At 7:52 PM, October 26, 2007, Blogger Greg said...

I spent a bunch of time this afternoon looking over the proposals for Frank Kitts and this was the only one that I absolutely hated. Admittedly, my main use of the space is limited, as an inline skater, but eliminating the sealed connection between Ferg's and Taranaki Wharf isn't a reasonable option. There remains the city side pathway, but it didn't appear to connect to the lagoon bridge. The waterfront is effectively sealed away from skate and cycle.

One thing that I did like about it, though, was the enclosure for the tea room. I can't say why it appealed, but it was pleasingly striking.

 
At 6:07 AM, October 27, 2007, Anonymous Marc said...

"...sheltered nooks and crannies for quiet contemplation and picnics..." Don't you mean for intravenous drug users and the homeless to quietly congregate? That is based on walking past the existing nooks and crannies late in the evening.....

 
At 2:20 PM, October 27, 2007, Anonymous Anonymous said...

I kind of liked it.

Hey, does anyone know anything about that hotdog place? Ham Bone or something (can't remember the name) round the corner from Cafe Eis. I've only seen it open once. Heard that it had same owner as that gallery cafe in civic square and that it was open at their convenience?

 
At 5:32 PM, October 29, 2007, Blogger Tom said...

Greg: "eliminating the sealed connection between Ferg's and Taranaki Wharf isn't a reasonable option"

I can't say for sure, but I think that the yellow spaces on the plan are some sort of paving, so it should still be possible to skate or cycle right along the promenade (though it does get a bit fiddly in the middle).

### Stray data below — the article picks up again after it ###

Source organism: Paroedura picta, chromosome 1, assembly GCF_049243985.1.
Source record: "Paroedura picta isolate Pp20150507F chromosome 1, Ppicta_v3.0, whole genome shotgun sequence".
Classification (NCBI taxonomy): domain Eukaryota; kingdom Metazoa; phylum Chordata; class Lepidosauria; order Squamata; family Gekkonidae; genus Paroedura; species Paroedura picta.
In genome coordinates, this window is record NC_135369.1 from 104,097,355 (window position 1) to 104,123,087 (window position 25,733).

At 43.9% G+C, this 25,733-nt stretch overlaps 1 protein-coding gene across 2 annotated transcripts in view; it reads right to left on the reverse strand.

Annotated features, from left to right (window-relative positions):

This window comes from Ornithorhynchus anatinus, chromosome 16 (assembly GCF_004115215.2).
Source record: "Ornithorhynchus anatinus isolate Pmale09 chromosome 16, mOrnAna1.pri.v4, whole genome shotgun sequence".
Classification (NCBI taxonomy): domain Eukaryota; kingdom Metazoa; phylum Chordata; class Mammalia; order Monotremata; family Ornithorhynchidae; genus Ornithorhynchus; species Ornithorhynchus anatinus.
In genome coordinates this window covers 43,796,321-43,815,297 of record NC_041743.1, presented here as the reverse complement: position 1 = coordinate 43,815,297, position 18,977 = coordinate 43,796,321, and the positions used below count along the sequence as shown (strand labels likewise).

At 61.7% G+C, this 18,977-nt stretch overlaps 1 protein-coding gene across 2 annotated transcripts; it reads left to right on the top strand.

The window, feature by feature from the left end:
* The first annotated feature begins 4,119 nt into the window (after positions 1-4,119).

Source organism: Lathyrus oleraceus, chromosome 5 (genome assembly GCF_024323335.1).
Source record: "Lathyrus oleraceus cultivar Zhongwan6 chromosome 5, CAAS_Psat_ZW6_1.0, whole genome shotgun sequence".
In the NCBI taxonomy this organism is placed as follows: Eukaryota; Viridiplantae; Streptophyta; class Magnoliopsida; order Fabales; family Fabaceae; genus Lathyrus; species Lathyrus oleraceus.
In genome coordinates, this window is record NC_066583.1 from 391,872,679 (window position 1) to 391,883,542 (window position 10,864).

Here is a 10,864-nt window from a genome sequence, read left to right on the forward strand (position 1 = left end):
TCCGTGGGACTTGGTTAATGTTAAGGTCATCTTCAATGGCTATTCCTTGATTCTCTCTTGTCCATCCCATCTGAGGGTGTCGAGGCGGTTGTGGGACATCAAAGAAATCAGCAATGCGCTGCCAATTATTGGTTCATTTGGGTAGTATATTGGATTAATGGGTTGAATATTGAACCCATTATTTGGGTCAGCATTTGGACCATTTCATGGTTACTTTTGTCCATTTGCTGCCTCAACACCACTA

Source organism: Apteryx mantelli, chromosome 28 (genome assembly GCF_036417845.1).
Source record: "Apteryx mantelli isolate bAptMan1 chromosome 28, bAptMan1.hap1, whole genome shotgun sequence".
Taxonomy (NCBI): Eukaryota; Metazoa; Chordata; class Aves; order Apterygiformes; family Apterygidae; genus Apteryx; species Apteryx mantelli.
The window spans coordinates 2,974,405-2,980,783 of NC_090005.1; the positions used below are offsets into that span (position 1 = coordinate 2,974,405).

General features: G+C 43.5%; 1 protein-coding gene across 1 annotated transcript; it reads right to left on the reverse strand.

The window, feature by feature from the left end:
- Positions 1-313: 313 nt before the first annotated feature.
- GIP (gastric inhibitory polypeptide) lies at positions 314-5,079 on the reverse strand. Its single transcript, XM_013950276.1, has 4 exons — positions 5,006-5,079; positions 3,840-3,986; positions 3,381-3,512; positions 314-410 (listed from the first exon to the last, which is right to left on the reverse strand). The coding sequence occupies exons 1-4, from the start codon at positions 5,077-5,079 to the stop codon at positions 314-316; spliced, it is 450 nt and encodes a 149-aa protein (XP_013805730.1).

Marc: "Don't you mean for intravenous drug users and the homeless to quietly congregate?"

It's a dilemma all right: how to create sheltered, intimate spaces without making them unappealing or dangerous at night for most people. I don't think it's something you can solve through design, only through keeping it busy.

Anon: "Hey, does anyone know anything about that hotdog place? Ham Bone or something"

Raw Hide. It does have very unpredictable hours, though I have seen it open more than that. Certainly, if the forecast is bad they don't bother opening, and at other times it's been inexplicably closed. I would be surprised if it were the same owners as Nikau, given the difference in style, but I haven't heard anything about it.

 
At 11:23 AM, October 30, 2007, Blogger Greg said...

Tom: "though it does get a bit fiddly in the middle".

I'm generally happy to skate over most reasonable surfaces, but the number of novice skaters through the area should be kept in mind. I've been working with a few people who can't make it to the other side of the lagoon safely. Between the elevation of one side of the bridge and the anti-slip material on the other side, it's a hazard for some. To add more fiddly bits along the way may dispose of the one path that we can safely recommend to novices as outdoor practice space.